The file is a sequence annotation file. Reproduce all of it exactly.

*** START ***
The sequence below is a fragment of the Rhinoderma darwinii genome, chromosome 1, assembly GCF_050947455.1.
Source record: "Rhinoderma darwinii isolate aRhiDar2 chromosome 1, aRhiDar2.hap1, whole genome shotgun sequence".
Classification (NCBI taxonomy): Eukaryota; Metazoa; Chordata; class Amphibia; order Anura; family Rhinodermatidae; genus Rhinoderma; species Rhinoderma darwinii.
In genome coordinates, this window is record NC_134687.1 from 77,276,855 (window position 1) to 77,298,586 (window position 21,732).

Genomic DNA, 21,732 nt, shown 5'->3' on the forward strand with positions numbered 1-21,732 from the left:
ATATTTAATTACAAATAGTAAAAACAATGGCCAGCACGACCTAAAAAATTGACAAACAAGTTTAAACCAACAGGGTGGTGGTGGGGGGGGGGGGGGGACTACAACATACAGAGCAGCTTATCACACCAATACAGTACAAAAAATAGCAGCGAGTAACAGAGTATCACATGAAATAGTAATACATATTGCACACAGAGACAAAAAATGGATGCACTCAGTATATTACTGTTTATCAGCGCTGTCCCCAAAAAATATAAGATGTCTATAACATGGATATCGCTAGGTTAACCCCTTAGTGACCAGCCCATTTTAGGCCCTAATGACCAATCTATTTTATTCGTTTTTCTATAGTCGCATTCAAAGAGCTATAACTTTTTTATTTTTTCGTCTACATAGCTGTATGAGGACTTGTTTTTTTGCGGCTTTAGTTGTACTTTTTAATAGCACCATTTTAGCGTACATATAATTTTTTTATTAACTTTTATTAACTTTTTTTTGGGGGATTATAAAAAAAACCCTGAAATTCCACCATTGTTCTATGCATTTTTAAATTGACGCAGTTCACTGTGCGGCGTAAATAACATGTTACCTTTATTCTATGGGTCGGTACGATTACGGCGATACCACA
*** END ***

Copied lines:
The sequence below is a fragment of the Rhinoderma darwinii genome, chromosome 1, assembly GCF_050947455.1.
Source record: "Rhinoderma darwinii isolate aRhiDar2 chromosome 1, aRhiDar2.hap1, whole genome shotgun sequence".
Classification (NCBI taxonomy): Eukaryota; Metazoa; Chordata; class Amphibia; order Anura; family Rhinodermatidae; genus Rhinoderma; species Rhinoderma darwinii.
In genome coordinates, this window is record NC_134687.1 from 77,276,855 (window position 1) to 77,298,586 (window position 21,732).

Genomic DNA, 21,732 nt, shown 5'->3' on the forward strand with positions numbered 1-21,732 from the left:
ATATTTAATTACAAATAGTAAAAACAATGGCCAGCACGACCTAAAAAATTGACAAACAAGTTTAAACCAACAGGGTGGTGGTGGGGGGGGGGGGGGGACTACAACATACAGAGCAGCTTATCACACCAATACAGTACAAAAAATAGCAGCGAGTAACAGAGTATCACATGAAATAGTAATACATATTGCACACAGAGACAAAAAATGGATGCACTCAGTATATTACTGTTTATCAGCGCTGTCCCCAAAAAATATAAGATGTCTATAACATGGATATCGCTAGGTTAACCCCTTAGTGACCAGCCCATTTTAGGCCCTAATGACCAATCTATTTTATTCGTTTTTCTATAGTCGCATTCAAAGAGCTATAACTTTTTTATTTTTTCGTCTACATAGCTGTATGAGGACTTGTTTTTTTGCGGCTTTAGTTGTACTTTTTAATAGCACCATTTTAGCGTACATATAATTTTTTTATTAACTTTTATTAACTTTTTTTTGGGGGATTATAAAAAAAACCCTGAAATTCCACCATTGTTCTATGCATTTTTAAATTGACGCAGTTCACTGTGCGGCGTAAATAACATGTTACCTTTATTCTATGGGTCGGTACGATTACGGCGATACCACA